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Issue 174: The Amazing Avocado

The Amazing Avocado

Foods with distinctive health benefits that exceed their wealth of nutrients are called superfoods—and the amazing avocado is one of them. Not only is it abundant in good-for-you fatty acids, antioxidant phytonutrients and amino acids, but it’s also one of the best healthy aging superfoods as well.

Hailing from tropical climates throughout the world, including southern Florida and California, the avocado is categorized as a fruit. There are two main types of avocados: the Hass avocado—named after Rudolph Hass whose avocados grown on his farm were patented—and the Florida avocado.

Hass avocados are typically smaller than Florida avocados, but Hass avocados are more dense in heart-protecting monounsaturated fatty acids. In fact, the Hass avocado boasts between 18 and 30 percent fatty acids, while the Florida avocado has about 3 to 5 percent. Either way, however, the avocado is quite high in healthy oleic acid, the monounsaturated fat that helps boost fat metabolism and to keep your heart and cholesterol levels healthy.

Likewise, avocados are rich in the potent carotenoid antioxidants lutein, zeaxanthin and vitamin E. Antioxidants, as you know, fight against oxidative stress and help the body maintain cellular health. Additionally, avocados contain potassium and folate—necessary nutrients in themselves—that also are alkaline forming in the body to assist against acidic waste which adds up in human tissues and the bloodstream. And let’s not forget about avocados’ fiber content. They contain a good amount of both soluble and insoluble fiber. In fact, one cup of avocado provides 30 percent of your daily recommended amount of fiber.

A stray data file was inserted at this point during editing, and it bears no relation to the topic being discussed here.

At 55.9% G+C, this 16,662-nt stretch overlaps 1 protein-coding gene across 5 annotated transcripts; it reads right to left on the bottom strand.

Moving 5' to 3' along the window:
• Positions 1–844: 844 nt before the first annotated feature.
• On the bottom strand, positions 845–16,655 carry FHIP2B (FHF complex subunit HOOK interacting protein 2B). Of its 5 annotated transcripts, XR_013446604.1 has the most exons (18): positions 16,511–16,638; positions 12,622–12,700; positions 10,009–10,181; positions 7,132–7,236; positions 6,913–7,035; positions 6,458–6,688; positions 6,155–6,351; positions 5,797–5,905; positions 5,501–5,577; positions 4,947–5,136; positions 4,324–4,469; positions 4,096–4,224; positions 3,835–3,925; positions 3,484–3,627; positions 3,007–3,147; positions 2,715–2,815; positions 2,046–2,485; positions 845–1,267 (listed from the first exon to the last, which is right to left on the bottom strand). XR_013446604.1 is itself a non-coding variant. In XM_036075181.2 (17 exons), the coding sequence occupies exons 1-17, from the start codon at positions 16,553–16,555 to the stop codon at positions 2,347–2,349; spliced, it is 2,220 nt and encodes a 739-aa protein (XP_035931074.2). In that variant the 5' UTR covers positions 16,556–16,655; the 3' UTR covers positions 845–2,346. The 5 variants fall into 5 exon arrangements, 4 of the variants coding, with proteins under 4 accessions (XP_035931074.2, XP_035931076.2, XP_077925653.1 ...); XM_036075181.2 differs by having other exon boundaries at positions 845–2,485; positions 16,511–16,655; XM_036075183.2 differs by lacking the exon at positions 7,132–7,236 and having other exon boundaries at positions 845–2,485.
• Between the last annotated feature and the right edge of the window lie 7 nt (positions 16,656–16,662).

An added avocado perk is that the antioxidants in avocados are lipophilic, or fat loving, and are absorbed best in the body when combined with a healthy fat such as oleic acid. That’s a one-two healthy punch just from avocados alone! Here’s an example: a study published in the Journal of Nutrition showed that adding avocados to salad increased absorption of alpha-carotene, beta-carotene and lutein 7.2, 15.3, and 5.1 times higher, respectively, than the average amount of these carotenoids absorbed when avocado-free salad was eaten.

Then there’s avocados’ age-busting ability. They’re one of the best foods to fight against wrinkles and skin aging due to a healthy sugar called D-manno-heptulose found in avocados that improve the skin by boosting collagen formation. Avocados’ amino acid content and carotenoid antioxidants also combine to combat age spots, inflammation, scars and burns.

Talk about amazing!

Avocados can be used in many ways beyond just guacamole, too. They can be added to everything from soups, salads, sandwiches, mousse, smoothies, healthy brownie recipes, creamsicles and much more.

Get creative and add the amazing avocado to your menu—daily.

 

This information is intended for educational and informational purposes only. It should not be used in place of an individual consultation or examination or replace the advice of your health care professional and should not be relied upon to determine diagnosis or course of treatment.


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